Sister cities or twin towns are a form of legal or social agreement between towns, counties, prefectures, regions and countries in geographically and politically distinct areas to promote cultural and commercial ties. The modern concept of town twinning, conceived after the Second World War in 1947, was intended to foster friendship and understanding among different cultures and between former foes as an act of peace and reconciliation, to encourage trade and tourism. By the 2000s, town twinning became used to form strategic international business links among member cities. In the United Kingdom, the term "twin towns" is most used. In mainland Europe, the most used terms are "twin towns", "partnership towns", "partner towns", "friendship towns"; the European Commission uses the term "twinned towns" and refers to the process as "town twinning". Spain uses the term "ciudades hermanadas", which means "sister cities". Germany and the Czech Republic use Partnerstadt / miasto partnerskie / partnerské město, which translate as "partner town or city".
France uses ville jumelée, Italy has gemellaggio and comune gemellato. In the Netherlands, the term is stedenband. In Greece, the word αδελφοποίηση has been adopted. In Iceland, the terms vinabæir and vinaborgir are used. In the former Soviet Bloc, "twin towns" and "twin cities" are used, along with города-побратимы; the Americas, South Asia, Australasia use the term "sister cities" or "twin cities". In China, the term is 友好城市. Sometimes, other government bodies enter into a twinning relationship, such as the agreement between the provinces of Hainan in China and Jeju-do in South Korea; the douzelage is a town twinning association with one town from each of the member states of the European Union. Despite the term being used interchangeably, with the term "friendship city", this may mean a relationship with a more limited scope in comparison to a sister city relationship, friendship city relationships are mayor-to-mayor agreements. In recent years, the term "city diplomacy" has gained increased usage and acceptance as a strand of paradiplomacy and public diplomacy.
It is formally used in the workings of the United Cities and Local Governments and the C40 Cities Climate Leadership Group and recognised by the USC Center on Public Diplomacy. A March 2014 debate in the British House of Lords acknowledged the evolution of town twinning into city diplomacy around trade and tourism, but in culture and post-conflict reconciliation; the importance of cities developing "their own foreign economic policies on trade, foreign investment and attracting foreign talent" has been highlighted by the World Economic Forum. The earliest known town twinning in Europe was between Paderborn, Le Mans, France, in 836. Starting in 1905, Keighley in West Yorkshire, had a twinning arrangement with French communities Suresnes and Puteaux; the first recorded modern twinning agreement was between Keighley and Poix-du-Nord in Nord, France, in 1920 following the end of the First World War. This was referred to as an adoption of the French town; the practice was continued after the Second World War as a way to promote mutual understanding and cross-border projects of mutual benefit.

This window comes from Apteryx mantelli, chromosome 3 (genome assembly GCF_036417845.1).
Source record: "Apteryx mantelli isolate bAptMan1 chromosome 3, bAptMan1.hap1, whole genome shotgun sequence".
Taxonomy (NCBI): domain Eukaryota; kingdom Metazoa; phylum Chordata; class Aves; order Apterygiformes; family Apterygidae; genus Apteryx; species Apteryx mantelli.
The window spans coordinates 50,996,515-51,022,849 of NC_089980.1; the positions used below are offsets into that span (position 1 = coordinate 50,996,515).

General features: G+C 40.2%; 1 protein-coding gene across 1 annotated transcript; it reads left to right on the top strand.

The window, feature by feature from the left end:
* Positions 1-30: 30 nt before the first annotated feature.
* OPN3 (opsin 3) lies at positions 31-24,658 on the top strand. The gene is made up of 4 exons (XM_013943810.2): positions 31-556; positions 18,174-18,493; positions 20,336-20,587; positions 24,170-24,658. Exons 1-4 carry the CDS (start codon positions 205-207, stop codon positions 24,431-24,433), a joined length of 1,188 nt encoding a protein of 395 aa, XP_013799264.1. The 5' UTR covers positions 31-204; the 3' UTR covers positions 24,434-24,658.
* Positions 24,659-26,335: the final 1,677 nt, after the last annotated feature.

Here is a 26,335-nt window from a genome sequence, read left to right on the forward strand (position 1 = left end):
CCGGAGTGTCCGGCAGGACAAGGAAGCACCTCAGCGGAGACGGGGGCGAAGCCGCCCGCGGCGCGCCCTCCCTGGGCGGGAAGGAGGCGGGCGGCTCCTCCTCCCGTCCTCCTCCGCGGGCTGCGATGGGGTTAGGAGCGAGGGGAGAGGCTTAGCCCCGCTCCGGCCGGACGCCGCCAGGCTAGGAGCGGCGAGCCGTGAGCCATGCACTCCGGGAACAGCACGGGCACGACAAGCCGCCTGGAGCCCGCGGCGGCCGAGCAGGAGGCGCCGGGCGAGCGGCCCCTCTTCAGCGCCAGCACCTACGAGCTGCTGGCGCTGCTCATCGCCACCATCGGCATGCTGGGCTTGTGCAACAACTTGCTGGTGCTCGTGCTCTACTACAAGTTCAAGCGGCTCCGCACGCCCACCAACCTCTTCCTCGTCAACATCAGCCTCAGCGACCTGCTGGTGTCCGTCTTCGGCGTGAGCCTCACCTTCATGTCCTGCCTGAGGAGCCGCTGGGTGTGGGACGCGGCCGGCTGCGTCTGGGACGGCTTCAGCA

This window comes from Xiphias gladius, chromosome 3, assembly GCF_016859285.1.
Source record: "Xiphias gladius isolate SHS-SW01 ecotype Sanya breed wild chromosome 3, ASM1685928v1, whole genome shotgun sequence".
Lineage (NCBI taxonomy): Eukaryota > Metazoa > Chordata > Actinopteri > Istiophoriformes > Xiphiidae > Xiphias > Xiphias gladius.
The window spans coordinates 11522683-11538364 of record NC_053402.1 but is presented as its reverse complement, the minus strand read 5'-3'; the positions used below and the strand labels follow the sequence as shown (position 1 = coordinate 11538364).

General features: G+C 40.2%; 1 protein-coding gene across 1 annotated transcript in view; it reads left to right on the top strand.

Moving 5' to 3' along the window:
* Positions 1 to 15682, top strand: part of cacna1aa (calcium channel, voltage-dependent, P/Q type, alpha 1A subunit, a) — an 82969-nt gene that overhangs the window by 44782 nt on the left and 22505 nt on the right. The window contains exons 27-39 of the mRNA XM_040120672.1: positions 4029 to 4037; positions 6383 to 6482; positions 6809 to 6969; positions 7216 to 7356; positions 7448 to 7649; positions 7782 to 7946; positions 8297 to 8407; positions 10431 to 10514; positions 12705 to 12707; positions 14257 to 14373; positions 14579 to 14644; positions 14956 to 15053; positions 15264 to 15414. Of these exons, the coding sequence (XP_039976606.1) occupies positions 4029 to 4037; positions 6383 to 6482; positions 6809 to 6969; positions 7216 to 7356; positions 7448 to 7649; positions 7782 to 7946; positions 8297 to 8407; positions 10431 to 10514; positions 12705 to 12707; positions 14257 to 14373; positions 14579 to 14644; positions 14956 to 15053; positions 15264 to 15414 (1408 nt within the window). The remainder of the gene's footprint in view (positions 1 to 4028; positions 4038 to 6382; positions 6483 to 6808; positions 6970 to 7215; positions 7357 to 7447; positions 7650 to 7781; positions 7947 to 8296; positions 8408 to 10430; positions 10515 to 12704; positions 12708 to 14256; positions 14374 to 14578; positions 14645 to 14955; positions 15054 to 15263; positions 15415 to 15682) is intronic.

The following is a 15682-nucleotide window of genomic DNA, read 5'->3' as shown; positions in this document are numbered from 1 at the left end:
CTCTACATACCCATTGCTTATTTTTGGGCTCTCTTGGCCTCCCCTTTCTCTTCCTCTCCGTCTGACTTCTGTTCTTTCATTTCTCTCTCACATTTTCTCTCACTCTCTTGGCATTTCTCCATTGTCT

For example, Coventry twinned with Stalingrad and with Dresden as an act of peace and reconciliation, all three cities having been bombed during the war. The City of Bath formed an "Alkmaar Adoption committee" in March 1945, when the Dutch city was still occupied by the German Army in the final months of the war, children from each city took part in exchanges in 1945 and 1946. In 1947, Bristol Corporation sent five'leading citizens' on a goodwill mission to Hanover. Reading in 1947 was the first British town to form links with a former "enemy" city – Düsseldorf; the link still exists. Since 9 April 1956 Rome and Paris have been and reciprocally twinned with each other, following the motto: "Only Paris is worthy of Rome; the support scheme was established in 1989. In 2003 an annual budget of about €12 million was allocated to about 1,300 projects; the Council of European Municipalities and Regions works with the Commission to promote modern, high quality twinning initiatives and exchanges that involve all sections of the community.
It has launched a website dedicated to town twinning. As of 1995, the European Union had more than 7,000 bilateral relationships involving 10,000 European municipalities French and German. Public art has been used to celebrate twin town links, for instance in the form of seven mural paintings in the centre of the town of Sutton, Greater London; the five main paintings show a number of the main features of the London Borough of Sutton and its four twin towns, along with the heraldic shield of each above the other images. Each painting features a plant as a visual representation of its town's environmental awareness. In the case of Sutton this is in a separate smaller painting showing a beech tree, intended as a symbol of prosperity and from whi